Did you know?
- 300,000 people in Austria have no or limited knowledge of German.
- For 56% being able to communicate in their first language is more important than the price point!
- 7.1% of 16 to 65-year-olds have quite low reading competencies.
Of course, the exact numbers will vary by country, but the underlying problems are the same.
So, how might we support people with limited language skills or restricted cognitive abilities throughout the customer journey?
And what did we find?
As of 2021, almost half of Vienna's population does not speak German as their first language. This also includes so-called heritage speakers, who speak German fluently but speak their parents' language more frequently at home. These are often involuntary interpreters for their families.
For at least 60,000 people with learning difficulties in Austria, the world is only as big as their caregivers make it. Social tariffs and similar offers are hardly used, simply because nobody knows they exist! Prepaid tariffs are popular for cost control, although they are more expensive in the long run.
24% of teenagers are classified as being at risk of reading difficulties.
There is currently only one provider in Austria offering its website in 9 languages – nobody else in the Austrian market does! Although the data clearly underscore the meaningfulness. The finance and tourism sectors are already showing how it should be done: all relevant information available in the most spoken languages and unfamiliar terms explained. A prime example is the George app from Erste Bank.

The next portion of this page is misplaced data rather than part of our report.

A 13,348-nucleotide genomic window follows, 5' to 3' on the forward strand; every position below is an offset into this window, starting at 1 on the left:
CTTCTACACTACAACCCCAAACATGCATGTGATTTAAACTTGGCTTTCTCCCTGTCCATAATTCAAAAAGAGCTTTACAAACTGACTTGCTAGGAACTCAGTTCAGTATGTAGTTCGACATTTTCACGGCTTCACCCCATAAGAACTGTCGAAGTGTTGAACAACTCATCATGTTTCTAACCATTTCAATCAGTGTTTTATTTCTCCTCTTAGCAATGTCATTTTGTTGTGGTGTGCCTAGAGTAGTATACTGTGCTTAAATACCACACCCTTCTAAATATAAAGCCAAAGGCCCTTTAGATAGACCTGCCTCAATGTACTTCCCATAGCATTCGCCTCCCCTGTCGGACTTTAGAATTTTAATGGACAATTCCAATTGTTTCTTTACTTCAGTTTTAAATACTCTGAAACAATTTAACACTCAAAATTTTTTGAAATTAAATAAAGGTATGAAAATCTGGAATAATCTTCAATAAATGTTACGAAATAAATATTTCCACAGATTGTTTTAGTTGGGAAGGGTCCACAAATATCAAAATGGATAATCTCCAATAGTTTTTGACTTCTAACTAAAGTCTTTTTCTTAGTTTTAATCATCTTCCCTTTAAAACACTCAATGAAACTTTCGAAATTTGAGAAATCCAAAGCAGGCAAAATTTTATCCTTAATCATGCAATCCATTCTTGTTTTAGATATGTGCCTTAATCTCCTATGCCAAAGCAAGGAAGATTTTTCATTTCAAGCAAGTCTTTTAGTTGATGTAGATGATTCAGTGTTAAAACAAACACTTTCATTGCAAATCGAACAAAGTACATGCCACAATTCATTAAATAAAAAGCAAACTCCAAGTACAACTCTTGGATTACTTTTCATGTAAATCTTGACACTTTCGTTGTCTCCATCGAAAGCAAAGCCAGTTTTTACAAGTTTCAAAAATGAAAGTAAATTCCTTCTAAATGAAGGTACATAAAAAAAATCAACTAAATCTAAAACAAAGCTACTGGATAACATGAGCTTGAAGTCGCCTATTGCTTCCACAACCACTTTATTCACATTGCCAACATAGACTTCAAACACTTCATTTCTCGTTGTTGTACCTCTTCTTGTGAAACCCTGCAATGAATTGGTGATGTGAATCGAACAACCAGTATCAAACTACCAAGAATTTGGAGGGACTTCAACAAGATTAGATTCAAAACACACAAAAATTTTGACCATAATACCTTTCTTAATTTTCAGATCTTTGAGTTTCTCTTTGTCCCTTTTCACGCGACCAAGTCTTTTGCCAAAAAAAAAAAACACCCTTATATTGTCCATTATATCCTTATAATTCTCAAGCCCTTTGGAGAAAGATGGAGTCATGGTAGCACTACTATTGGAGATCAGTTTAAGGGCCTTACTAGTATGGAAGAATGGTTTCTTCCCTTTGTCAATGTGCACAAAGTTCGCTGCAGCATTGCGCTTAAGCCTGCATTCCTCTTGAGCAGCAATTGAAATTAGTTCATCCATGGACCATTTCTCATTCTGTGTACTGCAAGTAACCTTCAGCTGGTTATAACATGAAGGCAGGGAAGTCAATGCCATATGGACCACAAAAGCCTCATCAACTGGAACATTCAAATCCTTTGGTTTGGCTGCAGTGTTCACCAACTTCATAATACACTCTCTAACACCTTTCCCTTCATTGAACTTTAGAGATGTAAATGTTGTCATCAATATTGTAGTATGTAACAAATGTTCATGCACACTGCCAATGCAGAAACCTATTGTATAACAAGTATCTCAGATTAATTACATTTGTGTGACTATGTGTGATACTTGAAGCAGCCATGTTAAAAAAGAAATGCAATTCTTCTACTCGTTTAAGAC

Not only customers experience a language barrier. Even within internal mobility job opportunities, on average, 20% of onboarding time is lost due to unfamiliar abbreviations and technical terms. Technical jargon costs time.
Based on these insights, we have also developed some ideas for where to start:
Language accessibility for all media: Critical information should be offered - online and offline - in multiple languages and also easy language to reach approximately 300,000 more people.
Self-service options specifically for people with learning difficulties and reading weaknesses: Because "less is more," self-service options should only contain essential data. Together with pictograms, this would make understanding easier and alleviate fears of people with cognitive impairments that they might do something wrong.
Making the language diversity among employees visible and usable: Employees in shops, and service lines are just as diverse as customers. This could be made visible, for example in shops through name tags, or through offering a language selection alongside callback services. Leveraging these already existing talents would lead to higher customer satisfaction and standardization of call duration and information quality. For 56% of customers, communication and advice are more important for the purchasing decision than the price itself.
Empowering those affected and their environment: Let's push information to where it is needed: To the facilities, to the caregivers - so that they can support people with learning disabilities. But also to the people themselves, to show them how to use the Internet safely!
Die Welt ist nur so groß, wie Betreuer sie machen.
Patrizia, caregiver at Caritas
This article was originally published at laura-wissiak.com/blog